One of Nagel’s central objections to Nozick is that he places far too much moral weight on property rights. It seems reasonable to take some of a person’s property when needed to, say, save a life. Nagel writes, “It is far less plausible to maintain that taking some of an innocent man's property is an impermissible means for the prevention of a serious evil, than it is to maintain that killing him is impermissible. These rights vary in importance and some are not absolute even in the state of nature.” Later he elaborates:
There is no reason to think that either in personal life or in society the force of every right will be absolute or nearly absolute, i.e., never capable of being overridden by consequential considerations. Rights not to be deliberately killed, injured, tormented, or imprisoned are very powerful and limit the pursuit of any goal. More limited restrictions of liberty of action, restrictions on the use of property, restrictions on contracts, are simply less serious and therefore provide less powerful constraints.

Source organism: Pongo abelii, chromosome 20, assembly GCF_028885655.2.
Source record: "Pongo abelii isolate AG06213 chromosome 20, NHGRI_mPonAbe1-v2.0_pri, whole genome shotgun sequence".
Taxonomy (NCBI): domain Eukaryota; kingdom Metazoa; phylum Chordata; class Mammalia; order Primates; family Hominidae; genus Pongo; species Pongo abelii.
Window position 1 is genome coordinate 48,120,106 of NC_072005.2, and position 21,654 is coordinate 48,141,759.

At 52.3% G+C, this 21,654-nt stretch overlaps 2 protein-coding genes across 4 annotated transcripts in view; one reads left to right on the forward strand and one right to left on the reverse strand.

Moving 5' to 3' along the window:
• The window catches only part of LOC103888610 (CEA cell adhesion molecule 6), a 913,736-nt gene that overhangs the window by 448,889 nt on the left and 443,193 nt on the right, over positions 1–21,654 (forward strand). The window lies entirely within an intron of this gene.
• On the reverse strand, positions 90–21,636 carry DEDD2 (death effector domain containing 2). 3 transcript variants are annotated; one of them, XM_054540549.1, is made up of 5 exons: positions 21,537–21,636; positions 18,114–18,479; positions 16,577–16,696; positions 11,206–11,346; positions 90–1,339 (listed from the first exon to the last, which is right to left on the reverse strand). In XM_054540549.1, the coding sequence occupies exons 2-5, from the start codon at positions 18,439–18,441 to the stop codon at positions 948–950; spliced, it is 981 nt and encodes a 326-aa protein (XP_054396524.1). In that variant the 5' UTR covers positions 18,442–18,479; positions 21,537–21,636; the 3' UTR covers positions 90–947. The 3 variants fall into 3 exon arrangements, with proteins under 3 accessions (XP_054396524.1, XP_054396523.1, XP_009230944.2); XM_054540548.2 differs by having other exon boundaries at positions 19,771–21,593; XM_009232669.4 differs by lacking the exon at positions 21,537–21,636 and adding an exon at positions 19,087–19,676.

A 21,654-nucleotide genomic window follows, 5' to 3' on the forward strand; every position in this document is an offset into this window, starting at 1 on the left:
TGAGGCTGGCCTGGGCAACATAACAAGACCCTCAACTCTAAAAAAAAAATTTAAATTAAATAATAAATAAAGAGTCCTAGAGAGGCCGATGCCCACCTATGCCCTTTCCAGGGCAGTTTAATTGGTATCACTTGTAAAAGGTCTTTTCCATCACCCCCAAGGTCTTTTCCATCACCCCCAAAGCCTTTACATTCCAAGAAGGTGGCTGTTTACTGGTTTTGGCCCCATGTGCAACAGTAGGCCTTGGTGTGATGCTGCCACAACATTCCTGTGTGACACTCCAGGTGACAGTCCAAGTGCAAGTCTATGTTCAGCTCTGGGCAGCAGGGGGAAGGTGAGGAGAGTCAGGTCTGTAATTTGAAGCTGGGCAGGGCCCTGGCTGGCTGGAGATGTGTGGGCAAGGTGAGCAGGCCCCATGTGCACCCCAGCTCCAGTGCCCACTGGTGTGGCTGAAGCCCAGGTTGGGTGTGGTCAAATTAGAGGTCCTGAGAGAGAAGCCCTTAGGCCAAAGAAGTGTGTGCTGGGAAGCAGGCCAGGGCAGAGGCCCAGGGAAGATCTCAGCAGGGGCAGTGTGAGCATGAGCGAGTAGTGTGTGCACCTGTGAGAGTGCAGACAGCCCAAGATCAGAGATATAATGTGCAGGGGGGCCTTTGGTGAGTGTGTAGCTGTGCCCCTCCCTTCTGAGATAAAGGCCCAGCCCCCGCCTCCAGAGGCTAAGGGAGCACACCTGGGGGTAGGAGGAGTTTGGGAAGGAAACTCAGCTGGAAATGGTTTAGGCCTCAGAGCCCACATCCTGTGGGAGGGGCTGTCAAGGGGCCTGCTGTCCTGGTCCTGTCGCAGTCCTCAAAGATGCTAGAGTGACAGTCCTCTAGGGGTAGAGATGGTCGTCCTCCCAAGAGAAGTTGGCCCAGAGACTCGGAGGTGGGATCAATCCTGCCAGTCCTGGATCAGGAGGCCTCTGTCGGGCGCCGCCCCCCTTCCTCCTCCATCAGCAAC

Nagel’s objection to Nozick is sensible. But he fails to
recognize that it applies with equal force against liberal egalitarianism. Rawls,
for instance, claimed that the protection of basic liberties enjoyed
lexical priority over competing social concerns—that is, these liberties are “never capable of being overridden by consequential considerations.” Thus, limited
restrictions on basic liberties are impermissible, even to prevent a serious
evil. By way of example, Rawls’s stance on bodily autonomy implies that the
state may not compel a 15 second blood draw even when needed to save a life. So
here again, Nagel misses Nozick’s point, which is that Rawls holds personal
property to a different standard than all other basic liberties.